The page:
It’s been 10 years since Damien Marley, youngest of the Bob Marley sons and nicknamed “Jr. Gong,” exploded onto the scene with “Welcome to Jamrock,” fulfilling the promise of his first two albums and sending his album gold. And man, has that decade passed quickly.
“I was just thinking about that myself,” said Marley during a phone interview. “And I had the same sentiment that you do. It feels like yesterday. Time moves real quick.”
Then 27 years old, now 37, Damien is bringing the Catch a Fire tour to the Santa Barbara Bowl tonight. Along with his brother Stephen “Ragga” Marley, the evening features reggae legend Barrington Levy, Morgan Heritage, Tarrus Riley, Jo Mersa and Black Am I, along with DJ sets by Kingston 12, Shinehead and Papalote.
“The artists we are touring with are all our friends,” Damien says. “So it was a no-brainer.”
The tour is named after the 1973 album that catapulted his father to fame. This year would have been Bob Marley’s 70th birthday.
As the younger wave of Marley children, Damien and Stephen have taken a different track from Ziggy Marley, whose mid-eighties debut found him weighed down by his father’s reputation. They’ve focused more on collaboration and expanding the boundaries of reggae.
It took five years for Damien to follow up with “Distant Relatives,” his collaboration with hip hop artist Nas. Then he sidestepped into the supergroup SuperHeavy – working with Mick Jagger, Joss Stone, Dave Stewart and A.R. Rahman – in 2011. He’s collaborated with Skrillex, Cypress Hill and Sean Paul. He also started the label Ghetto Youths International with his brothers, Julian and Stephen “Ragga” Marley, releasing two compilation albums of modern reggae from their labelmates.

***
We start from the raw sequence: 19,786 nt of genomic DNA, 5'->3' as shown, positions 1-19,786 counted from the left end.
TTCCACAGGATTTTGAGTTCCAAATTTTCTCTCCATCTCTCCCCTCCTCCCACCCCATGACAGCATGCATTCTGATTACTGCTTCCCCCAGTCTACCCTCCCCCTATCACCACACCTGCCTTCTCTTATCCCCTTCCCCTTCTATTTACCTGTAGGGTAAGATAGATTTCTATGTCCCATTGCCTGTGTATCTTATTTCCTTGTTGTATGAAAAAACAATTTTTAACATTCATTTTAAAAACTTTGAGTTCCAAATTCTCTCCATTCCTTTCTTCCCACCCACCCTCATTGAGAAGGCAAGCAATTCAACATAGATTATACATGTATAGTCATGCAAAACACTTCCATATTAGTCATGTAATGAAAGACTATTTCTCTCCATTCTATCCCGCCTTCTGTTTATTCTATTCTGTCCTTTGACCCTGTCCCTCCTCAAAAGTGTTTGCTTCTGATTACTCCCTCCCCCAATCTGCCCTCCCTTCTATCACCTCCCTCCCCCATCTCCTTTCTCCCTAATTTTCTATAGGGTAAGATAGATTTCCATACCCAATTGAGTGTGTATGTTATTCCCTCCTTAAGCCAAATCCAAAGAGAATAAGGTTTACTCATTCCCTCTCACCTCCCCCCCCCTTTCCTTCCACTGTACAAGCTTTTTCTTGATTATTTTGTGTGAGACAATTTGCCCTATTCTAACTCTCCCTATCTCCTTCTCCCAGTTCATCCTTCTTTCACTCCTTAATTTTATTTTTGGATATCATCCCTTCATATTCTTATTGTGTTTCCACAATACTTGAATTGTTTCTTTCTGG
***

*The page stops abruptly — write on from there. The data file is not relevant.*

Collaborations, experimentation and going beyond roots reggae has resulted in sounds that many would not recognize as strictly reggae. But reggae is what it is, he says, comparing it to how hip hop is defined.
“It’s a culture,” Damien says. “You have the music, but it’s a culture broader than the music. Dancehall is different from Roots, which is my dad’s music. But Jamaica still produces both of them, you know. But music in general is like that right now you know. It’s hard to listen to any music nowadays and say that it is purely country or rock ‘n’ roll. Everything is kinda meshing into each other anyway.”
Damien is working on a new solo album and has a few tracks recorded, but don’t expect those at the Bowl tonight. It’s too new. “When the tour’s over I will be focusing on that,” he said.
Ghetto Youths International is not so much a record label – because what does that mean these days anyway – but a brand. Much like the Marley name is a brand, Ghetto Youths guarantees the hottest new mix of roots and electronic sounds, with good production and the Marley brothers’ touch.
“I feel very proud of what we’ve been doing over the last years,” he says. “We’ve been growing. Julian is the one who handles the creative decisions and Stephen and myself are the ones handling the business strategies.”
Though they still call Jamaica home, the brothers currently live in Miami, as the vibe and the weather – and access to musicians – is very similar. Jamaica, however, still is a greenhouse for creativity.
“Music is such a big part of our culture and plays such a big part in people’s lives, that you still find that most of the youths want to be creating music in whatever way.”